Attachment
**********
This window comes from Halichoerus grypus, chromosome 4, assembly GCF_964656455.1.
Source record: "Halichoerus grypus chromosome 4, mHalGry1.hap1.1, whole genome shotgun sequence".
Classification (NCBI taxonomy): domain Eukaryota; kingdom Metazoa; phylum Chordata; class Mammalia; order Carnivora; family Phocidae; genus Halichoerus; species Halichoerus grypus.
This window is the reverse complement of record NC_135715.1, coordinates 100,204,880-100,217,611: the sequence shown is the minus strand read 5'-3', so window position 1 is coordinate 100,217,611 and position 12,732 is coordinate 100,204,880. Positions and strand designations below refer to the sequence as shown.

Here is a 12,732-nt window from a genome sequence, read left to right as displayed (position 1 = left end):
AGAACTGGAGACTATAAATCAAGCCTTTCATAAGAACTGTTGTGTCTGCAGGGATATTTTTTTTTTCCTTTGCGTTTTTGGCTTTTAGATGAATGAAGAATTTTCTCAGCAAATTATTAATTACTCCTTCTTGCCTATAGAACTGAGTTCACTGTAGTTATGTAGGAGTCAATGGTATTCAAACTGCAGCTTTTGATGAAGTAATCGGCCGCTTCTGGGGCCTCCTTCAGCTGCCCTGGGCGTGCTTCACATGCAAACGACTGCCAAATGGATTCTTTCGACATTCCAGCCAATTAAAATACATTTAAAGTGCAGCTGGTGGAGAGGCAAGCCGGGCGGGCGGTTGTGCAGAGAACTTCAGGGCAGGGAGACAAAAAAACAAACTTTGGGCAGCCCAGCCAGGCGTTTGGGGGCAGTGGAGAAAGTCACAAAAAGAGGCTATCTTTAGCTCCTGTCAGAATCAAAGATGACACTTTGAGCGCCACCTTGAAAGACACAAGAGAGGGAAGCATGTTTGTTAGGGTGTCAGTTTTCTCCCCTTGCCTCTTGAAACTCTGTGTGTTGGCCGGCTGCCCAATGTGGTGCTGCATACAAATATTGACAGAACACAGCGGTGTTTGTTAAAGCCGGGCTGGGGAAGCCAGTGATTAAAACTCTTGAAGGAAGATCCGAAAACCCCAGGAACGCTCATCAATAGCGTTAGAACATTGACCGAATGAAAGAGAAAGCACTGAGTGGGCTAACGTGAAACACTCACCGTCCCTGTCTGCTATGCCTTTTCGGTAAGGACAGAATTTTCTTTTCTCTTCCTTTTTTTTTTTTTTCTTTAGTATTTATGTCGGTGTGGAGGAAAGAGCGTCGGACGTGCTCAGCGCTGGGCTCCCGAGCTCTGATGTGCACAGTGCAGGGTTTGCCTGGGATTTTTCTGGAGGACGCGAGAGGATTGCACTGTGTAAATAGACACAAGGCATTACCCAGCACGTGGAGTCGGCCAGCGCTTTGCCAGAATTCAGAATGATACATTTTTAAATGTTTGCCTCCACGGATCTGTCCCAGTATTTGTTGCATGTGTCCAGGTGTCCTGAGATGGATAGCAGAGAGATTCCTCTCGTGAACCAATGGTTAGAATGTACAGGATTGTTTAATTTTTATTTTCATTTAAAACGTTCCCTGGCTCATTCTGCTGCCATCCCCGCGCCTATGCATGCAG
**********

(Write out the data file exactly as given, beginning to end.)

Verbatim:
This window comes from Halichoerus grypus, chromosome 4, assembly GCF_964656455.1.
Source record: "Halichoerus grypus chromosome 4, mHalGry1.hap1.1, whole genome shotgun sequence".
Classification (NCBI taxonomy): domain Eukaryota; kingdom Metazoa; phylum Chordata; class Mammalia; order Carnivora; family Phocidae; genus Halichoerus; species Halichoerus grypus.
This window is the reverse complement of record NC_135715.1, coordinates 100,204,880-100,217,611: the sequence shown is the minus strand read 5'-3', so window position 1 is coordinate 100,217,611 and position 12,732 is coordinate 100,204,880. Positions and strand designations below refer to the sequence as shown.

Here is a 12,732-nt window from a genome sequence, read left to right as displayed (position 1 = left end):
AGAACTGGAGACTATAAATCAAGCCTTTCATAAGAACTGTTGTGTCTGCAGGGATATTTTTTTTTTCCTTTGCGTTTTTGGCTTTTAGATGAATGAAGAATTTTCTCAGCAAATTATTAATTACTCCTTCTTGCCTATAGAACTGAGTTCACTGTAGTTATGTAGGAGTCAATGGTATTCAAACTGCAGCTTTTGATGAAGTAATCGGCCGCTTCTGGGGCCTCCTTCAGCTGCCCTGGGCGTGCTTCACATGCAAACGACTGCCAAATGGATTCTTTCGACATTCCAGCCAATTAAAATACATTTAAAGTGCAGCTGGTGGAGAGGCAAGCCGGGCGGGCGGTTGTGCAGAGAACTTCAGGGCAGGGAGACAAAAAAACAAACTTTGGGCAGCCCAGCCAGGCGTTTGGGGGCAGTGGAGAAAGTCACAAAAAGAGGCTATCTTTAGCTCCTGTCAGAATCAAAGATGACACTTTGAGCGCCACCTTGAAAGACACAAGAGAGGGAAGCATGTTTGTTAGGGTGTCAGTTTTCTCCCCTTGCCTCTTGAAACTCTGTGTGTTGGCCGGCTGCCCAATGTGGTGCTGCATACAAATATTGACAGAACACAGCGGTGTTTGTTAAAGCCGGGCTGGGGAAGCCAGTGATTAAAACTCTTGAAGGAAGATCCGAAAACCCCAGGAACGCTCATCAATAGCGTTAGAACATTGACCGAATGAAAGAGAAAGCACTGAGTGGGCTAACGTGAAACACTCACCGTCCCTGTCTGCTATGCCTTTTCGGTAAGGACAGAATTTTCTTTTCTCTTCCTTTTTTTTTTTTTTCTTTAGTATTTATGTCGGTGTGGAGGAAAGAGCGTCGGACGTGCTCAGCGCTGGGCTCCCGAGCTCTGATGTGCACAGTGCAGGGTTTGCCTGGGATTTTTCTGGAGGACGCGAGAGGATTGCACTGTGTAAATAGACACAAGGCATTACCCAGCACGTGGAGTCGGCCAGCGCTTTGCCAGAATTCAGAATGATACATTTTTAAATGTTTGCCTCCACGGATCTGTCCCAGTATTTGTTGCATGTGTCCAGGTGTCCTGAGATGGATAGCAGAGAGATTCCTCTCGTGAACCAATGGTTAGAATGTACAGGATTGTTTAATTTTTATTTTCATTTAAAACGTTCCCTGGCTCATTCTGCTGCCATCCCCGCGCCTATGCATGCAG